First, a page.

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Not Now

The Quarterly of the Texas State Historical Association, Volume 10, July 1906 - April, 1907

Mission Records at San Antonio.


Students of Spanish-American history will ever be grateful for
the detailed and painstaking way in which most Spanish officials
kept the records of their acts. This excellence of the surviving
materials left by them serves to increase our regret for the loss
of those that have been destroyed or have otherwise disappeared.
A case in point is furnished by the records of the Franciscan mis-
sions founded and conducted during the Spanish regime in Texas.
For, while a small quantity of precious mission records are still
available, the larger portion of what we know must have existed at
one time has disappeared from present view. To say that they
are irrevocably lost is unsafe, except where there is positive proof
of destruction, for they may unexpectedly come to light in some
out-of-the-way corner or some unexplored repository. There is
good reason to hope, indeed, that when the archives of Mexico and
Spain have been duly searched, much of the missing material for
the history of these interesting institutions will be recovered.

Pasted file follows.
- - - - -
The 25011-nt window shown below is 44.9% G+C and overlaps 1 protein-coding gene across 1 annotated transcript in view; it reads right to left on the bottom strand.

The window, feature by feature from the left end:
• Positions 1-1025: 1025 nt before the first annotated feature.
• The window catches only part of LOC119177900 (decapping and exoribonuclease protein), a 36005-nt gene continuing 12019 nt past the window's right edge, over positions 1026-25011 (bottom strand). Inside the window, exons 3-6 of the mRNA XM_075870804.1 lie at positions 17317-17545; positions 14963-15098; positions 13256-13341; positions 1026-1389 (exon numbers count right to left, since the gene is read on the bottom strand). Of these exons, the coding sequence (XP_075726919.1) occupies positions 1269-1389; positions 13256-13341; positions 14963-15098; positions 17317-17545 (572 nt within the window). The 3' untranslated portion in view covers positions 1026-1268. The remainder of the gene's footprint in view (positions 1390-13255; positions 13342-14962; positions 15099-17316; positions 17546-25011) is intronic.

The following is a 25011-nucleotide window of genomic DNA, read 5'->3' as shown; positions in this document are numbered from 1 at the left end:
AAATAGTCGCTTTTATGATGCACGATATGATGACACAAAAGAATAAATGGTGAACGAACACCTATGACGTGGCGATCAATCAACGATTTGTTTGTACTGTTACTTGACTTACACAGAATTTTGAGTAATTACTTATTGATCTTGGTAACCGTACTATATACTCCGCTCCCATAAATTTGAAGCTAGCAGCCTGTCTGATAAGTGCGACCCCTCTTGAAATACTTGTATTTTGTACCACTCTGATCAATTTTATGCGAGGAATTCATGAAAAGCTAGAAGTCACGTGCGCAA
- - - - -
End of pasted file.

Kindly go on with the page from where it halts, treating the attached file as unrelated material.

It is not my purpose here to speculate as to what materials exist
elsewhere, but rather to describe briefly the small collection that
is now the property of the San Antonio diocese of the Catholic
Church, and is in the custody of the Right Rev. Bishop Forest.
Though the collection is small, it contains, besides important ma-
terial for the history of Texas missions, ethnological data that
may in the last resort be our only clue to the classification of a
number of native Southwestern tribes, whose racial affiliation
would otherwise remain forever unknown. This collection is pri-
vate property, is guarded with care by the custodian, and, prop-
erly, is made available for use only under the strictest safeguards.
It is highly desirable, however, that records such as these, which if
once destroyed could never be replaced, should be stored in a fire-
proof building, beyond the danger of destruction.
'For the opportunity to study the valuable records which are ,briefly
described in these pages, I am greatly indebted to the generosity and kind-
ness of the Right Reverend Bishop J. A. Forest, of San Antonio.

Texas State Historical Association. The Quarterly of the Texas State Historical Association, Volume 10, July 1906 - April, 1907. Austin, Texas. The Portal to Texas History. Accessed April 30, 2016.

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